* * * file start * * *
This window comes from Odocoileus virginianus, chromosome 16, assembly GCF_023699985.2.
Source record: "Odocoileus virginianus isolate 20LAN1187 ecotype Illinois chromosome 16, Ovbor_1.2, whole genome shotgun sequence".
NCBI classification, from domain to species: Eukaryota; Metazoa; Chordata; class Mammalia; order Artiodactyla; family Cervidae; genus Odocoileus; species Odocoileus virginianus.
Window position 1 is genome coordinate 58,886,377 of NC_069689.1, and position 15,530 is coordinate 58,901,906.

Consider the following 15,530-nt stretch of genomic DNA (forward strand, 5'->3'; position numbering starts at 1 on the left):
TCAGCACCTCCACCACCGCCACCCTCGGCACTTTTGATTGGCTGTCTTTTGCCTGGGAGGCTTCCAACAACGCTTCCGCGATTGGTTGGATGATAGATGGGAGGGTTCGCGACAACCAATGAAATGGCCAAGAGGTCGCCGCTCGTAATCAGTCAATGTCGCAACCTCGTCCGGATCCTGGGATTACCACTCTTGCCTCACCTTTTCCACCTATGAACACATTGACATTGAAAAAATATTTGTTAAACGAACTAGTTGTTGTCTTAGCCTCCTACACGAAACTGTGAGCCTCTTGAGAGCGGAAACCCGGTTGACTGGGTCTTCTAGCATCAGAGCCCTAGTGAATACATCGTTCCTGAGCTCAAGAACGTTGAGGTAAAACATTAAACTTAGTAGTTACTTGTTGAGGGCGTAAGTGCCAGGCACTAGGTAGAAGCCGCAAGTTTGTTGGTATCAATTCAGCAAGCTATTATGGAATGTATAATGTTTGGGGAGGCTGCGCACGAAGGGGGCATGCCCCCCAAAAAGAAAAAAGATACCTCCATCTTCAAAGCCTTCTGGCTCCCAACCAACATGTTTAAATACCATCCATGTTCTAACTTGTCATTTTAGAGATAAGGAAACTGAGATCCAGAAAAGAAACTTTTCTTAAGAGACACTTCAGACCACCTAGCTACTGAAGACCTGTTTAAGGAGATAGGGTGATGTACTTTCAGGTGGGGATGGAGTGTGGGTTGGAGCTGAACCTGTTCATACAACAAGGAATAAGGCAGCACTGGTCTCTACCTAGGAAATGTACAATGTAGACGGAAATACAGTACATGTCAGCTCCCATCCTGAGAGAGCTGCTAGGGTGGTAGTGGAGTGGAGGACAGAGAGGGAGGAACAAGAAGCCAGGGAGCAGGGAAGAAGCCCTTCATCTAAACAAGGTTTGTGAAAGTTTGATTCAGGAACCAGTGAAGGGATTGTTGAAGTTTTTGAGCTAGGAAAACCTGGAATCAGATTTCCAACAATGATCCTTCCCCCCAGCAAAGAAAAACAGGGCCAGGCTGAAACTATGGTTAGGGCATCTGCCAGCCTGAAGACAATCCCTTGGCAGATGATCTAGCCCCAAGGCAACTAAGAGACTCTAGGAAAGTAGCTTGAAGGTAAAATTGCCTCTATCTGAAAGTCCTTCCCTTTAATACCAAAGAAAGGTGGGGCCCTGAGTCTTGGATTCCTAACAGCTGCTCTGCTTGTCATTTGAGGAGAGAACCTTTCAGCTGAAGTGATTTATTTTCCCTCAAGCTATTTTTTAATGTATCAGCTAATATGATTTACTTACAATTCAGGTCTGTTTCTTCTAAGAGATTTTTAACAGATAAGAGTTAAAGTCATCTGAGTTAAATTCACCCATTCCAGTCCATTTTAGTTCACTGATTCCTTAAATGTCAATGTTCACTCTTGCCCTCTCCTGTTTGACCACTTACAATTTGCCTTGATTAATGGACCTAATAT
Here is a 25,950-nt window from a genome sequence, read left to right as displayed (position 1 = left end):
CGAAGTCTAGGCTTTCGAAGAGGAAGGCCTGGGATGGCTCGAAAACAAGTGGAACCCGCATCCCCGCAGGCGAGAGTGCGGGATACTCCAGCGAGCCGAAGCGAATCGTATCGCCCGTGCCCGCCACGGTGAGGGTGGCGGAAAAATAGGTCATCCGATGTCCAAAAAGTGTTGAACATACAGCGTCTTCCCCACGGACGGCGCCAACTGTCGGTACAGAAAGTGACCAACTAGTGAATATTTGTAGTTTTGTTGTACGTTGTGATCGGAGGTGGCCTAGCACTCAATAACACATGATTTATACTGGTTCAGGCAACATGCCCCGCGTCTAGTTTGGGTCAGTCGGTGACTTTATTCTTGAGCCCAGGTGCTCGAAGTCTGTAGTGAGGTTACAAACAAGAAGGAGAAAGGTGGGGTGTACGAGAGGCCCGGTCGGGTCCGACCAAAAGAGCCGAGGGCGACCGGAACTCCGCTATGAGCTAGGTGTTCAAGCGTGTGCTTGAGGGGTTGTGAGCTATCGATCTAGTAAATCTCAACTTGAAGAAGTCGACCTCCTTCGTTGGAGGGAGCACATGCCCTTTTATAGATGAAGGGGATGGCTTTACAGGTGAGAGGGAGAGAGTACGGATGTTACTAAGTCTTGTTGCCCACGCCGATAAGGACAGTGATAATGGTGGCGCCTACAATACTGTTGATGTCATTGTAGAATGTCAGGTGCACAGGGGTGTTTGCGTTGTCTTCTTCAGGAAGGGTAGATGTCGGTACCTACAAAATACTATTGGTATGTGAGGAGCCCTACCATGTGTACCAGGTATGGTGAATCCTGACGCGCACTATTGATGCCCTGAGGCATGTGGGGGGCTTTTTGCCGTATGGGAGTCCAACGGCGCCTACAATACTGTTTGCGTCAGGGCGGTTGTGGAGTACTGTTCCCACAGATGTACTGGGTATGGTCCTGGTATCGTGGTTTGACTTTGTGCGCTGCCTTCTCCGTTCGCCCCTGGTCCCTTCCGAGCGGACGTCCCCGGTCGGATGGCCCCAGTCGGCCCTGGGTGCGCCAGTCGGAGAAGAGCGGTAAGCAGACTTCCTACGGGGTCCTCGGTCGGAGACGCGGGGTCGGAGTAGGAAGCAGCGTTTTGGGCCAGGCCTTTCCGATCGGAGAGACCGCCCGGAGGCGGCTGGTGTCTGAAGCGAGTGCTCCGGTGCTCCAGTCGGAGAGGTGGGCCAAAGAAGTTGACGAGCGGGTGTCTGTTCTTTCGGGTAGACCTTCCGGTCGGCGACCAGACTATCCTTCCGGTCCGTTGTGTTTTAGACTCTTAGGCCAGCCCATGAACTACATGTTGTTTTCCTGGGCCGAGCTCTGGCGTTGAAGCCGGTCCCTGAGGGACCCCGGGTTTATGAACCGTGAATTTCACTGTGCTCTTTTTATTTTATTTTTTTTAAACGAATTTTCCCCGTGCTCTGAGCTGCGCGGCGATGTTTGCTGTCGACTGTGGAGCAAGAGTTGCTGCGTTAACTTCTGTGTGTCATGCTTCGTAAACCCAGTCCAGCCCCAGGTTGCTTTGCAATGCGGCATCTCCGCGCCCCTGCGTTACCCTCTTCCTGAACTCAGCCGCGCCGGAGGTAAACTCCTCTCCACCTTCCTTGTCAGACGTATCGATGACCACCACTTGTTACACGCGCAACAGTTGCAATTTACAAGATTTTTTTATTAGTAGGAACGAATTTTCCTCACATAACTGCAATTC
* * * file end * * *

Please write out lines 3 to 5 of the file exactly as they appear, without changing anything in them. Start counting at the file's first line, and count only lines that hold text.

NCBI classification, from domain to species: Eukaryota; Metazoa; Chordata; class Mammalia; order Artiodactyla; family Cervidae; genus Odocoileus; species Odocoileus virginianus.
Window position 1 is genome coordinate 58,886,377 of NC_069689.1, and position 15,530 is coordinate 58,901,906.

Consider the following 15,530-nt stretch of genomic DNA (forward strand, 5'->3'; position numbering starts at 1 on the left):